The idea that a blog entry could have gotten me ready for the barrage of information that came when I started training is absurd.

But, that’s not to say a little bit of foresight would have hurt either. If I could go back in time to when I first started, these are five things I would have told myself to mentally prepare for the mats.

It’s not about muscle.
I don’t care if you can bench press a house and cheat curl a car—a 140 pound grappler with good technique will wrap his whole body around one of your vulnerable limbs and bend it, squeeze it or torque it until you tell him or her to stop. Remember UFC 1? It’s definitely about to happen to you. Sure, they’re nice people, but the second after you slap hands they turn into Liam Neeson from Taken. They have a very specific set of skills for dealing with people like you, they will catch you, and they will tap you.

You’re not going to get everything right away.
Whether it’s your body type or the fact that most techniques involve a lot of steps, some positions and submissions will be difficult for you to grasp right away. Don’t get down on yourself about it though. If you look around the mat, you’ll probably see about half the people struggling with the same things you are. Watch the people who are doing it well and don’t be afraid to ask the instructor for help.

Don’t stop once you’ve done it well once, though. Do it lots of times—and switch sides so you become as ambidextrous as possible. You’ll have to finish from your less-dominant side eventually and if you’re not prepared, much like Full Metal Jacket, “You will hesitate at the moment of truth. You will not kill.”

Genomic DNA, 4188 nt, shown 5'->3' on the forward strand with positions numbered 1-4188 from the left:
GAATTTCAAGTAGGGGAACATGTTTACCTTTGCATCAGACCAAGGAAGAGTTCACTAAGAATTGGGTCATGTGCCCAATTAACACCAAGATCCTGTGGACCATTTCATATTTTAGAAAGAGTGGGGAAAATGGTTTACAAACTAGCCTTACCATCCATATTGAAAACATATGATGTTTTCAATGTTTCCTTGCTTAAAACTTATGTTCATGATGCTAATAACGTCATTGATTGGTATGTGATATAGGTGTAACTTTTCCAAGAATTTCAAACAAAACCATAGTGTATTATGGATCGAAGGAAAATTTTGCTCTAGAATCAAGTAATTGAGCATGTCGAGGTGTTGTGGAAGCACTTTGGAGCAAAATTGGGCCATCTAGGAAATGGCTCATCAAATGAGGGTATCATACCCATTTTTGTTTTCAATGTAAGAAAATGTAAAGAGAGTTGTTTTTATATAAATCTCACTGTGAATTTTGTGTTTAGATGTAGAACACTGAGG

If you never work at it, it will never work.
When you do find some techniques that work for you, don’t spend all your time using them. When you’re driving to the gym, think of two or three things you want to focus that day, put yourself in that position and develop a few reliable tools that work for you.

I’m a beginner with a million holes, but my guard is the biggest problem. I’m built like a troll with short legs, so I’ve only finished two triangles—one was on my dad, and I don’t think he was trying very hard. As a result, I’m focusing on improving my sweeps and using good form to get up from bottom. At the very least, I get to take mental notes on how people blow past my guard and apply them later.

You won’t know it until you feel it.
Speaking of UFC 1, a big reason Jiu Jitsu works is because people who don’t understand itreally don’t understand it. Striking (good striking, that is) is very complex and technical, but just about everyone on Earth understands the principle of fist-to-face combat.

On the other hand, someone who has never experienced a Kimura will give their arm away and have no idea how or why it happened. Until you’ve rolled for a few months, always have a tap hand ready to go (or at least know when you’ll have to verbally tap). If a leg or an arm gets isolated, defend—don’t just try to yank it out (which could make it worse). If your defense fails, tap. No shame in it.

They’ll take what you give them.
You’ll quickly notice that safe spaces and certain death are inches apart. If you find yourself in the same bad spot over and over again, chances are you’re doing something to put yourself there. Ask your training partner what you’re doing wrong and they’ll more than likely be happy to tell you what you’re doing wrong.

One of the awesome things about the NG team is that they’re super generous with their Jiu Jitsu knowledge. There’s more than enough to go around.